One day I was in Dolores Park in San Francisco with my 9-year-old son, and we were enjoying the sun, lying in the grass. I’m not sure why, but I happened to check my phone for email, and then probably clicked on a link, and soon went down the rabbithole of reading online.
What I remember clearly is being stressed out a little as I was reading on my phone, and then feeling the sun on my face. Looking up, I realized I was missing an incredible moment with my son in the sunshine-filled park.
I turned from the screen to the moment in front of me. It was an instant shift in mindset, from being stuck in a virtual story to being in the reality of the moment. Instead of missing a moment with my son, I was now present with him and fully experiencing it.
Even when we’re not on our phones or computers, we’re in danger of missing the actuality of the moment. We get stuck in our heads: recall the Mind Movie that we see playing inside our heads, that we discussed in the Intro of this book. This Mind Movie captivates us, occupies our attention, creates a story that we get attached to.
As we focus on this Mind Movie — the story playing in our heads — we become attached to it and want it to be real, somehow. When it’s in our heads, this story begins to seem real. We envision our goals as almost real, if only we could get there. We see our ideals as almost real, if only everyone around us would meet these ideals, if only we ourselves could meet the ideals. We expect our story to come true, even if it doesn’t.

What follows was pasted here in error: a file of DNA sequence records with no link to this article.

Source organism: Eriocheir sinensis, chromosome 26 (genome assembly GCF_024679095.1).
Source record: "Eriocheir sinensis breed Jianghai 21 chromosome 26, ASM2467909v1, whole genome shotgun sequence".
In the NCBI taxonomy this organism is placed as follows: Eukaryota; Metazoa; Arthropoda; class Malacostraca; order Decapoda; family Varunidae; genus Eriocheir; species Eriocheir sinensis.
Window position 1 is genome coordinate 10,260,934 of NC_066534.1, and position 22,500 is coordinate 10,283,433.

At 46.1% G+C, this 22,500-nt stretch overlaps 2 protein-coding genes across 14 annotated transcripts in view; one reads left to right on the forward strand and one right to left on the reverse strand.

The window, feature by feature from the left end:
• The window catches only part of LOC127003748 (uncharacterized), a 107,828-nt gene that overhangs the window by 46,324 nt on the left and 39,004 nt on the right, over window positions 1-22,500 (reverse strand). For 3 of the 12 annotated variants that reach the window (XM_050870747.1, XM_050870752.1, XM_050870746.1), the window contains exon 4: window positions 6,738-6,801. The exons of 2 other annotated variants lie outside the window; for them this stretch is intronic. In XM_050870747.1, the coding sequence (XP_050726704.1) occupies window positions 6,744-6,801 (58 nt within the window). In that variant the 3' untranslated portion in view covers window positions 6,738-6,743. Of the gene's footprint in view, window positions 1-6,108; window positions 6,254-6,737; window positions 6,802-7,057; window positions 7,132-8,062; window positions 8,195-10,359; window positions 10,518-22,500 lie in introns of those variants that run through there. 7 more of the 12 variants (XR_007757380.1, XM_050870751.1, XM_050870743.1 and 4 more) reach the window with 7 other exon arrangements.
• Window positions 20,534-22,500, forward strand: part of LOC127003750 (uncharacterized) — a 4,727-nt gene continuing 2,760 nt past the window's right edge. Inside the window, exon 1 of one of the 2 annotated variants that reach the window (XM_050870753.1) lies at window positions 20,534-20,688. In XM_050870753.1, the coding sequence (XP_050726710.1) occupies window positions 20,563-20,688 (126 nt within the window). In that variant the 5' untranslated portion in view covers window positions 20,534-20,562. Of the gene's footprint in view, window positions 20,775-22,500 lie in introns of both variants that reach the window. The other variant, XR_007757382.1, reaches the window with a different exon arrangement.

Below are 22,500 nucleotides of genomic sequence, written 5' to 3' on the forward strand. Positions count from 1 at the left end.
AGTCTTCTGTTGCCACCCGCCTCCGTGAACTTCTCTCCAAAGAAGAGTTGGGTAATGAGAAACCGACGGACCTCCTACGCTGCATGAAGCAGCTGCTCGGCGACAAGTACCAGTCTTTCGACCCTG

The problem is that when reality clashes with the story, we get frustrated, upset, bothered, angry, disappointed. These bad feelings can get in the way of our peace of mind and happiness. They can cause us to be less likely to stick to a habit. They can make us behave badly and harm our relationships with others.
This mismatch between the story in our heads, our Mind Movie, and reality causes a lot of our problems, including the resistance to our new habits.
The answer is to mindfully turn from the story to the reality of the moment.
Turn from the story to the sunsoaked moment in the park.
Turn to the moment, and see it as it is — even if it’s not a sunsoaked park, but a rainsoaked muddy field or a gloomy afternoon in your office. Turn from the story, and see the moment.
Learn to accept the moment, appreciate everything about it, find gratitude for it.
Otherwise, not only will you find resistance and frustration, but you’ll miss the beautiful moments of your life.
Mission: Practice seeing the moment
As you do your habit next, mindfully see the story you’re playing in your head. Then practice letting it go and turning toward the reality of the moment. This is a form of meditation — use your habit as meditation, practicing seeing the moment as it happens, as it is, appreciating everything about it.